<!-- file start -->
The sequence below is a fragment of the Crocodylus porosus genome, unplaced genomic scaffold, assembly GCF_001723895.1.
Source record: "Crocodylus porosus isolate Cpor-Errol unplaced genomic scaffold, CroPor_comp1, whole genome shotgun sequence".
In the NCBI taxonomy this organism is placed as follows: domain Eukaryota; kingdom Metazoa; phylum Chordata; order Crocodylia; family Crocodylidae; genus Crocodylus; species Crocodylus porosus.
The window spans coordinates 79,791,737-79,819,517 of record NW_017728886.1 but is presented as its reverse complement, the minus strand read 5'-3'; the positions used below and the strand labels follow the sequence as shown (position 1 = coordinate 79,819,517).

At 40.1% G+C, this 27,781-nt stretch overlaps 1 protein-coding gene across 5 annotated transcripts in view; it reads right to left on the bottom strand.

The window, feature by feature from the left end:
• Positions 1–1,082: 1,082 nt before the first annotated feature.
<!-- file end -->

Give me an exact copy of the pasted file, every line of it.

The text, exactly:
The sequence below is a fragment of the Crocodylus porosus genome, unplaced genomic scaffold, assembly GCF_001723895.1.
Source record: "Crocodylus porosus isolate Cpor-Errol unplaced genomic scaffold, CroPor_comp1, whole genome shotgun sequence".
In the NCBI taxonomy this organism is placed as follows: domain Eukaryota; kingdom Metazoa; phylum Chordata; order Crocodylia; family Crocodylidae; genus Crocodylus; species Crocodylus porosus.
The window spans coordinates 79,791,737-79,819,517 of record NW_017728886.1 but is presented as its reverse complement, the minus strand read 5'-3'; the positions used below and the strand labels follow the sequence as shown (position 1 = coordinate 79,819,517).

At 40.1% G+C, this 27,781-nt stretch overlaps 1 protein-coding gene across 5 annotated transcripts in view; it reads right to left on the bottom strand.

The window, feature by feature from the left end:
• Positions 1–1,082: 1,082 nt before the first annotated feature.